ADP May Employment Report Suggests Fewer Jobs Gains As Hiring Slows, Quits Near Record

Another weaker-than-expected reading for private sector job gains sets up a complicated May non-farm payroll report on Friday.

Updated at 8:25 am EST

The U.S. economy added far few private sector jobs than expected last month, payroll processing group ADP said Thursday, setting up a possibly weaker reading for the official May employment report tomorrow as Americans continue to leave the workforce at a near record pace and industrial sector companies hint to a hiring pullback.

ADP said in its National Employment Report, which it complies with Moody’s Analytics, that private sector jobs grew by 128,000 last month, well shy of Street forecasts of a 300,000 total, and the smallest monthly gain in two years. The final reading for April was also revised lower, by 45,000 positions, to 202,000.

The data follows figures from the Labor Department yesterday showing a near record 4.4 million Americans quit their jobs in April, leaving a higher-than-expected 11.4 million positions left unfilled.

An otherwise solid reading for manufacturing activity in May, based on closely-watched ISM data, was marred by suggestions that factories will likely cut-back on hiring in the coming months as supply chain disruptions and input cost increases complicate production.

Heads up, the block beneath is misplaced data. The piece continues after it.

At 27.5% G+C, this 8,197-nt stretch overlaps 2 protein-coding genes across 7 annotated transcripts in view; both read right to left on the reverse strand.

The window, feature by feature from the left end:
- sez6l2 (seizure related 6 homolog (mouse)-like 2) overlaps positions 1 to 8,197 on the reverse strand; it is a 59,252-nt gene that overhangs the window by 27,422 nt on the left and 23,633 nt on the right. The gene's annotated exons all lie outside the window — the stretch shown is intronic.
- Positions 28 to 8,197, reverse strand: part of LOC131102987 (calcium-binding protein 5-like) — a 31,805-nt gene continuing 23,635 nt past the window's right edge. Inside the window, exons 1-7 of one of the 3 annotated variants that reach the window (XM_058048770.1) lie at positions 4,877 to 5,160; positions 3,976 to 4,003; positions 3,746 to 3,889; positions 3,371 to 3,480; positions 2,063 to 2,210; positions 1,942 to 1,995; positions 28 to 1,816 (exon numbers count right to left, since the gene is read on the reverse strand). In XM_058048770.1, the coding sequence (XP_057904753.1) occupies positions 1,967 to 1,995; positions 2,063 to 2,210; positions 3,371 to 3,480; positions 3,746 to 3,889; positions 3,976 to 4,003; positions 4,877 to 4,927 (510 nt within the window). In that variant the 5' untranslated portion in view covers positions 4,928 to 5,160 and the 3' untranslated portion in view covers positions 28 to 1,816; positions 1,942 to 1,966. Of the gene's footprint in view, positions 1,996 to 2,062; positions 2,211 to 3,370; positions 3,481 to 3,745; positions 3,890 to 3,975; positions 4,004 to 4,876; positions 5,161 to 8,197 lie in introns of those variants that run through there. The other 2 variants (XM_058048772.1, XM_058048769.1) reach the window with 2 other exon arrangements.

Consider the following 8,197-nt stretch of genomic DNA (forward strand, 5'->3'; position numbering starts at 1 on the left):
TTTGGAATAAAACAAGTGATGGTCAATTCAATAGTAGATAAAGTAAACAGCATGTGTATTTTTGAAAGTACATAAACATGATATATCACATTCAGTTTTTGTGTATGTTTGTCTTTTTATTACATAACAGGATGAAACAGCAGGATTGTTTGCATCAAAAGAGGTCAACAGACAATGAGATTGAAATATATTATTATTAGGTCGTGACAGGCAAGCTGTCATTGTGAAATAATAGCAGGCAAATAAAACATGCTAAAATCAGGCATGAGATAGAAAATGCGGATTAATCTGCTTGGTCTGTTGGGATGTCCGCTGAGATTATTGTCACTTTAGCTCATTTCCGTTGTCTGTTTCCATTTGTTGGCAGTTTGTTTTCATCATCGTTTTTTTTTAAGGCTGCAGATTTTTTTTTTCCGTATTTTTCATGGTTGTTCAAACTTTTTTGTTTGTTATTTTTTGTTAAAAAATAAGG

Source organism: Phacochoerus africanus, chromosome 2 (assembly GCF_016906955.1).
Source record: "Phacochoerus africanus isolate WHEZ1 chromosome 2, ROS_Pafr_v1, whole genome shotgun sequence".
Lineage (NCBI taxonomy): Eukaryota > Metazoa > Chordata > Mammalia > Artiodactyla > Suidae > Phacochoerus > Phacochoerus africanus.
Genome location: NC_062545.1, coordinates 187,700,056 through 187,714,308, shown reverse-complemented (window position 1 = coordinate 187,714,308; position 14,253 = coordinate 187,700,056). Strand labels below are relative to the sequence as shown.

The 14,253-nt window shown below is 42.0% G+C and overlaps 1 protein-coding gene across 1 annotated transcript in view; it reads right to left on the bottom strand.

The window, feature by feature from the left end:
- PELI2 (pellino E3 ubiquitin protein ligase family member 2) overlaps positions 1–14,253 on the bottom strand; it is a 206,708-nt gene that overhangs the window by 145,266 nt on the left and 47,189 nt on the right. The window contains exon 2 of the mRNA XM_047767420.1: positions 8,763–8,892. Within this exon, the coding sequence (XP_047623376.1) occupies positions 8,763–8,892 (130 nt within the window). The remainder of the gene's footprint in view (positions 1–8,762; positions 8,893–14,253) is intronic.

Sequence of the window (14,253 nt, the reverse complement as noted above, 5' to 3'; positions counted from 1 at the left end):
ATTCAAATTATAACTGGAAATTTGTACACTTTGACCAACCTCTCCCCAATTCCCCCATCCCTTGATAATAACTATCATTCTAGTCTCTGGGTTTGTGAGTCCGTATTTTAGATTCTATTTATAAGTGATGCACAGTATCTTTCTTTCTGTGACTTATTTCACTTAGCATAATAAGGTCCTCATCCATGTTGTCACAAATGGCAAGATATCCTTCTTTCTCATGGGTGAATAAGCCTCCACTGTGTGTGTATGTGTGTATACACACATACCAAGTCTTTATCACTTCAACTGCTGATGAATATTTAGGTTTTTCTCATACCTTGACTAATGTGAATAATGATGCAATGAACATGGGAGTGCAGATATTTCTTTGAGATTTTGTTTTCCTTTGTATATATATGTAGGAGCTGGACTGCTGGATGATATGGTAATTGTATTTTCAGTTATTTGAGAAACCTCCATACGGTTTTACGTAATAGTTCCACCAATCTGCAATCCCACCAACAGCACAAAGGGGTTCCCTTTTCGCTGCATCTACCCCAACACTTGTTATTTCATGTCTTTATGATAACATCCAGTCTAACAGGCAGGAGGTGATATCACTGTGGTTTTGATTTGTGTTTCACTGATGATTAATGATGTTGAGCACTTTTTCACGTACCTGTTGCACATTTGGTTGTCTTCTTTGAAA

“Under a backdrop of a tight labor market and elevated inflation, monthly job gains are closer to prepandemic levels,” said ADP’s chief economist Nela Richardson. “The job growth rate of hiring has tempered across all industries, while small businesses remain a source of concern as they struggle to keep up with larger firms that have been booming as of late.”  

Stock Market Today – 6/2: Stocks Higher With Jobs Data In Focus; Oil Slides On Saudi Output Bets

Stock market futures were broadly unchanged following the data release, but still suggest modestly higher opening bell gains, with contracts tied to the Dow Jones Industrial Average suggest a 125 point opening bell advance. Futures linked to the broader S&P 500 are priced for a 17 point advance. Nasdaq Composite futures, meanwhile, are looking at a 65 point bump.

The Bureau of Labor Statistics will publish its official employment report Friday, with economists looking for a net jobs gain of around 325,000, a slight but not hugely significant slowdown from the 428,000 gain recorded in April.

Average hourly earnings gains are expected to hold at 0.4% while the headline unemployment rate is forecast to tick lower, to a multi-decade trough of around 3.5%. 

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